Topics: Empire, political engagement, global trade, international systems, NGOs, people’s movements, UN engagement, HIV/AIDS, migration, climate change, advocacy, protest, organising, politics of development, Ecumenical Assistance Programme.
Upon hearing the words ‘bible’ and ‘study’ these days, many young people are uninspired and some even suspicious. WSCF maintains the conviction that these words, especially when used together (Bible study) are instead challenging, liberating and instructive. WSCF would like to re-inspire this and coming generations of students to read and study the Bible and to engage in informed theological discussion. To do this, we need to equip our members with tools for Biblical study and with the tools and understanding that the Christian faith, spirituality, the Bible and theological reflection hold relevance for all areas of life. We also need to understand the reasons for the change in student perception about Bible study and think together creatively about how we might take the lead in perception changing about Biblical and theological reflection in our environments.
Topics: Bible study, theology, spiritualities, worship, engaging with the church, young people and religion, youth in the church, development of doctrine, contextual theologies, theologies of liberation, women doing theology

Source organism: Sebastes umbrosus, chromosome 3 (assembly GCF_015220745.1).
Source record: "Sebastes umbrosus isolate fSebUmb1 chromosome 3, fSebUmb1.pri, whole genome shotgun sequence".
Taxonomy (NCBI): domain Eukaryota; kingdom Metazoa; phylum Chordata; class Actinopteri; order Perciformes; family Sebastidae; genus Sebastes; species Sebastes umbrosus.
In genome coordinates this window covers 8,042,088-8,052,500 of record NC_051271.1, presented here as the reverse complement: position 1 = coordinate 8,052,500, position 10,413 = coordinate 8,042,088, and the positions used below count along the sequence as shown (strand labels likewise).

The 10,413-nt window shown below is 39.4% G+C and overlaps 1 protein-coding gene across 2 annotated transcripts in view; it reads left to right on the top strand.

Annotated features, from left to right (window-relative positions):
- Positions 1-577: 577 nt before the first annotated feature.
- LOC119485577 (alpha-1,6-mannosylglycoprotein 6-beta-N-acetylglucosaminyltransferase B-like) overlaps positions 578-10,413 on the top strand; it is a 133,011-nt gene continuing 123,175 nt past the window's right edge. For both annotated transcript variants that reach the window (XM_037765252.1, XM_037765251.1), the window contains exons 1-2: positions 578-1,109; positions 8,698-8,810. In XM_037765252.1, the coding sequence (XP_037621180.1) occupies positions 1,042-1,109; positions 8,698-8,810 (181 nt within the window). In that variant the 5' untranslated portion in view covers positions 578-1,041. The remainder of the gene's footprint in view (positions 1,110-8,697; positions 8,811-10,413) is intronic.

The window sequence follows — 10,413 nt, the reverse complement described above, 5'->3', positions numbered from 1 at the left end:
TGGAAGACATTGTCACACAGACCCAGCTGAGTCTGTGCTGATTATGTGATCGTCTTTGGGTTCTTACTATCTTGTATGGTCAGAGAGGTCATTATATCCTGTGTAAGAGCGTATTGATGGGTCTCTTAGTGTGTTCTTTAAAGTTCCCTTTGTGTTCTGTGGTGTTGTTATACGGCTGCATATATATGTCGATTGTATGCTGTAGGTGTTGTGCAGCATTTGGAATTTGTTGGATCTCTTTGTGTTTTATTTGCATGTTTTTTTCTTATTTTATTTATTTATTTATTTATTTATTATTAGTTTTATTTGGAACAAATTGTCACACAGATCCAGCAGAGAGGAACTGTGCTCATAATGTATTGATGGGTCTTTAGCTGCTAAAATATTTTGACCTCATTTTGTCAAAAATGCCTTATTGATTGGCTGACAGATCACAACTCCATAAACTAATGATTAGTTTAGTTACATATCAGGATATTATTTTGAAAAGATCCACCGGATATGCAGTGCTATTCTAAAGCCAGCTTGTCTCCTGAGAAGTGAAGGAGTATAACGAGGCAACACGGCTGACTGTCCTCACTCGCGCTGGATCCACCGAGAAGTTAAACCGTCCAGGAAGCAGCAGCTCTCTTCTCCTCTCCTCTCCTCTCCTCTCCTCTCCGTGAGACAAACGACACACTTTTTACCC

At first glance this commission might seem like only ‘buts and bolts’; in actuality, the need to develop concrete skills and tools only makes sense if a clear and strong vision is in place—both are key for good leadership. As WSCF continues to develop, we would like to do all in our power to give skills to students, so that they may in turn use them and give them to others in their movements and their communities. This commission will focus on many kinds of capacity building and will work to define the needs of our SCMs (that will in some areas overlap and in some areas differ), articulate a vision of what we want to be achieving within every level of WSCF (local, national, regional and global), and give some practical training that participants may use immediately in their local, national and regional contexts.